In an innovative policy paper published by the Groupe d’études géopolitiques, with a foreword by Philippe Aghion, Antoine Levy and Victor Storchan propose a plan to welcome STEM workers (researchers, innovative entrepreneurs, patent holders) based on two pillars : the issuance of a five-year renewable work visa, valid throughout the EU, a global commitment financed by the EU budget to exempt these new tech migrants from income tax for the first two years of their contract.
Version française ici.
A visa for the European dream
By executive order, the Trump administration drastically reduced the issuance of new visas for skilled workers (H1B, L1 and J1) from 22 June 2020 until the end of the year. In a radical shift away from the history and ethos of the United States, this decision plunges a considerable number of international talents, scientists, researchers, engineers and students into unprecedented uncertainty. Coupled with Brexit’s unpredictability, this decision offers Europe a unique window of opportunity to take a competitive edge in the global competition for talents.
In order to effectively do so, the European Union must act in line with its technological and scientific ambitions via the efficient deployment of a two-pillar strategy. First, the issuance of a five-year renewable work visa, valid throughout the EU, fostering higher mobility among skilled workers to come and create, build or innovate in Europe. This « European tech visa » would be a significant step towards a more unified skilled labour market and a major factor of competitiveness at a time when, everywhere else, borders are closing and international mobility is drying up. Second, member states of the European Union must agree on a jointly financed commitment to exempt these new migrants from income tax for the first two years of their contract, in order to make their net remuneration more attractive. Combined with European social protection and university exchange systems, these measures would form an attractive and competitive package capable of competing with powerful research funders such as Switzerland, Singapore or the Gulf countries.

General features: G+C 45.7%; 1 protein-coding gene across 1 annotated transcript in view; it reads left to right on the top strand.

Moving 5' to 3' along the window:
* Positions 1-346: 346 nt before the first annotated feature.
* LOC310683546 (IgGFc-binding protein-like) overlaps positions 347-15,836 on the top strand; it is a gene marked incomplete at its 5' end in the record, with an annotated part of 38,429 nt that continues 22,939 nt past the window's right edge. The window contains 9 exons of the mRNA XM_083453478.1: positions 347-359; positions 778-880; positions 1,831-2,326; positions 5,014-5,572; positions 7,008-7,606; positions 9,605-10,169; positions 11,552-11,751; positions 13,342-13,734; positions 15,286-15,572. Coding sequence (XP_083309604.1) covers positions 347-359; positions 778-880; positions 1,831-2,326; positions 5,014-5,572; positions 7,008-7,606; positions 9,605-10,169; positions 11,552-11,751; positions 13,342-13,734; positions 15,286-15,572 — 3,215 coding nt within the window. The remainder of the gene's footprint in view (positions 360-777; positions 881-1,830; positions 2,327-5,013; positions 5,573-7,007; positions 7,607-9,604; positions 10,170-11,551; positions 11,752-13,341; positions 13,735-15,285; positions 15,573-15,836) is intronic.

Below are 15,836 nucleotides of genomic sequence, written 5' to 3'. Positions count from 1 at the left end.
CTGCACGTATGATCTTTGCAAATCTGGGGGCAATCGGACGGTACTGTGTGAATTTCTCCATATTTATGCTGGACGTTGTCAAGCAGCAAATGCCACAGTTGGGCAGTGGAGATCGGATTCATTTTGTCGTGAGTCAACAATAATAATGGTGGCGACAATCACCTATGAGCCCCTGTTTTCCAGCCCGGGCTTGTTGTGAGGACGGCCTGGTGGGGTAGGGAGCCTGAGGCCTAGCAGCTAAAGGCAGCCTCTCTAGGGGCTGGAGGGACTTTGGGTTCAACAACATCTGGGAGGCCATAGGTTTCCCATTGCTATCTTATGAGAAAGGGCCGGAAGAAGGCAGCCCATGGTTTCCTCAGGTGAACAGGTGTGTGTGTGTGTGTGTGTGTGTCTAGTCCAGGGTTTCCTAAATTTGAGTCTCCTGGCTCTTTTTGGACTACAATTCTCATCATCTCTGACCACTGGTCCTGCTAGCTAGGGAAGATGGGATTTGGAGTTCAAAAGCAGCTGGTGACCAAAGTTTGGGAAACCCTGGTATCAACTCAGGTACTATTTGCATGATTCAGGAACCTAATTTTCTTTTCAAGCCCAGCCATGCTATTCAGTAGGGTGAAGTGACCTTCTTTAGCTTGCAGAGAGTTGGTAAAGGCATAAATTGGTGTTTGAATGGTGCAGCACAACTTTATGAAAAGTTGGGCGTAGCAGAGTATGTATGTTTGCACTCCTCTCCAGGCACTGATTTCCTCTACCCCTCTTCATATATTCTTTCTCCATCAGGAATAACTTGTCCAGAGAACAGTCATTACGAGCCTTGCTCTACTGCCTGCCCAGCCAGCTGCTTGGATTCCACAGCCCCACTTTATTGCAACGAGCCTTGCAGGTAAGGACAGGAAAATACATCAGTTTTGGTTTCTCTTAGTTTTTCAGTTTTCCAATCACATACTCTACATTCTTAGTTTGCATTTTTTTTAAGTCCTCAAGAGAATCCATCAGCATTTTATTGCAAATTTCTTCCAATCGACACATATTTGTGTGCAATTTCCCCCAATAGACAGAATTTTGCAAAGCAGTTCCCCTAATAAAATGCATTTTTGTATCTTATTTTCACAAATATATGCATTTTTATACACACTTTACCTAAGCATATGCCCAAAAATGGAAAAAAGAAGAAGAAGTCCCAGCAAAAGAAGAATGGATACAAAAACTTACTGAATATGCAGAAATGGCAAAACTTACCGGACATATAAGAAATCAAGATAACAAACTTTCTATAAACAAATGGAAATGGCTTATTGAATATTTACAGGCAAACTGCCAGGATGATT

In the battle for talents, a united Europe can make skilled immigration a driving force of innovation and offset emigration flows of the scientific labour force trained in Europe. Innovative companies with strong technological components, from artificial intelligence to medicine and robotics, must be able to draw on a renewed pool of global talents. The positive consequences of skilled immigration on innovation, from which the United States seems to be turning away today, have been widely documented in the economic literature : between 1976 and 2012, immigrant inventors directly contributed to a quarter of all patents in the United States, and they proved to be 40 % more productive than the average American inventor.
It would therefore be a political mistake for the EU, but also a considerable economic opportunity cost, not to seize this unprecedented moment. At a time when a historic recovery plan is being drafted, the EU Heads of State and Government are expressing a desire for solidarity-based reconstruction and economic and fiscal harmonisation. A common visa and tax credit for technological and scientific talents would give a concrete effect to this effort.